What is it about?
Nigeria is the most populous nation in Africa. Over 500 languages are believed to be spoken in the country. It has often been argued that this makes it impossible to use these languages in (higher) education and other formal domains. We disagree. We argue that with the continued expansion of higher education in the country, it will become more and more difficult to first teach English to a sufficient level and then to teach in English. It will be far more efficient to use Nigerian languages instead. Illustrated by an example from Estonia, the article argues that teaching English is done more efficiently by teaching it as a subject, instead of using it as medium of instruction, Estonia outperforms Nigeria in this regard. Yet, Estonia uses Estonian in higher education, in part because not even Estonia manages to give sufficient numbers of youngsters a good enough knowledge of English. The article points out that the addition of Nigerian languages will be practically possible by choosing a limited number of languages. These languages should be chosen in such a way that they area easy to learn for (and teach to) speakers of as many related languages as possible. The article discusses a number of rational principles that should guide language choice. In Nigeria, a minimum of around 12 languages would be sufficient for higher education (more languages should be used at lower levels). The article concludes by suggesting a number of steps that could be taken to lead to a revised National Policy on Education, through which the addition of Nigerian languages should take its shape.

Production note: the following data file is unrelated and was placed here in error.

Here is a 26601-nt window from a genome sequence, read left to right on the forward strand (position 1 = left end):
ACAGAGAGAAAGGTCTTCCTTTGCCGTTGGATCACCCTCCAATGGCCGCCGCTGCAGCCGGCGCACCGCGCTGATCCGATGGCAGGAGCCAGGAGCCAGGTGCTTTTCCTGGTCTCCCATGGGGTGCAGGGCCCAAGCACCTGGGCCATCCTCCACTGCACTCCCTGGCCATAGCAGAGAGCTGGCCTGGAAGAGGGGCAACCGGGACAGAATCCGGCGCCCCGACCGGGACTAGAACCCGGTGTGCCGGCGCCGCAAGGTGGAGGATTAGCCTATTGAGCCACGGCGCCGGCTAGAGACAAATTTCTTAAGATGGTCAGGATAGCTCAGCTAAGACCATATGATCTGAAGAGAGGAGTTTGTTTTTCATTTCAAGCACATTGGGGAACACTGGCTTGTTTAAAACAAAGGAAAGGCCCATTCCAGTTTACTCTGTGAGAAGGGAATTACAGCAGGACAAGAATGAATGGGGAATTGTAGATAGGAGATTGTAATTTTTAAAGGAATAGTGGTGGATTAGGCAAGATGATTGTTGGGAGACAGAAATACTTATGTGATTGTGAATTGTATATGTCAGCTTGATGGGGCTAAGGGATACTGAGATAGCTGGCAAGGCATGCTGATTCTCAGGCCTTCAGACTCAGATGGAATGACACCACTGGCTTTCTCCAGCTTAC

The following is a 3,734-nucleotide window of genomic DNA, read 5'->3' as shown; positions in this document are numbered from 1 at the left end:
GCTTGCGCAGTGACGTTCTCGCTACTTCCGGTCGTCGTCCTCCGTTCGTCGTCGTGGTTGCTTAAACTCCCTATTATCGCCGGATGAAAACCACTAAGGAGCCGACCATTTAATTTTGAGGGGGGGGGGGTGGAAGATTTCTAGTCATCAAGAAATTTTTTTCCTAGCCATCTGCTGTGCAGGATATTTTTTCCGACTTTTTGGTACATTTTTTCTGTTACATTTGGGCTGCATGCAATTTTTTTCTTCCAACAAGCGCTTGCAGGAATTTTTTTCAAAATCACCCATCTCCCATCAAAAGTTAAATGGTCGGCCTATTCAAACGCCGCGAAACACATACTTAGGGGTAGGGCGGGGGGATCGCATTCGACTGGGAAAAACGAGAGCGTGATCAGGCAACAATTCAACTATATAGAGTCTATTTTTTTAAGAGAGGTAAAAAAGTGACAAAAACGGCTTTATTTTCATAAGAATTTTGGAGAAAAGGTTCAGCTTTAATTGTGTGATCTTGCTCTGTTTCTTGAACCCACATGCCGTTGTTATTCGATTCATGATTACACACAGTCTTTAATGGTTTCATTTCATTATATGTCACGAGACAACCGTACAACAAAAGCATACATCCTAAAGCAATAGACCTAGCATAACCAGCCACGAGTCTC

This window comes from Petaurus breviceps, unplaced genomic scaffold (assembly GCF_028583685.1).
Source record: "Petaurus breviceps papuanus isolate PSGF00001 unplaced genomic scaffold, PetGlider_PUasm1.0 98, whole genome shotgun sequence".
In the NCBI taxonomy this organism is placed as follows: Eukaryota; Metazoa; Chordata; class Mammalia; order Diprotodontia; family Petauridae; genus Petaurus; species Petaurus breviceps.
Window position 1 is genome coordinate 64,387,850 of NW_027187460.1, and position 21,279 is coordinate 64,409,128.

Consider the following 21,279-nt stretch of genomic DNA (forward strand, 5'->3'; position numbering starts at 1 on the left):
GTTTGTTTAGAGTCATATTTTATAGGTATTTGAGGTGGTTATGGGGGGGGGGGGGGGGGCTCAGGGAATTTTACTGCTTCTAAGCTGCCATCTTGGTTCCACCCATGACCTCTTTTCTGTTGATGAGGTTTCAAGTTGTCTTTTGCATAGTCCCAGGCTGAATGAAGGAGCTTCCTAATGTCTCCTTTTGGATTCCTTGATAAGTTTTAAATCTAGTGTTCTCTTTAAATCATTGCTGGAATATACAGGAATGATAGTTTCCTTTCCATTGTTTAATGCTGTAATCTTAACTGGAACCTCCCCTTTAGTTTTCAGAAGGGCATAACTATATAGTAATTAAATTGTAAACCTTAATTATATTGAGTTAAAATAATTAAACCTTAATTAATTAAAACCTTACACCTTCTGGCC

Photo by Oyemike Princewill on Unsplash
Why is it important?
This is an important new contribution to the long-standing debates on medium of instruction issues in education in Africa and Nigeria. For the first time, it goes beyond an ideological discussion of what would be desirable and examines how the expansion of education itself will be a key factor driving the need for a change to current medium of instruction policies. In addition, the article for the first time provides rational principles that can guide a practical way forward towards the addition of Nigerian languages as medium of instruction.
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This page is a summary of: Issues in introducing indigenous languages in higher education in Africa, Language Problems & Language Planning, October 2022, John Benjamins, DOI: 10.1075/lplp.22005.olo.
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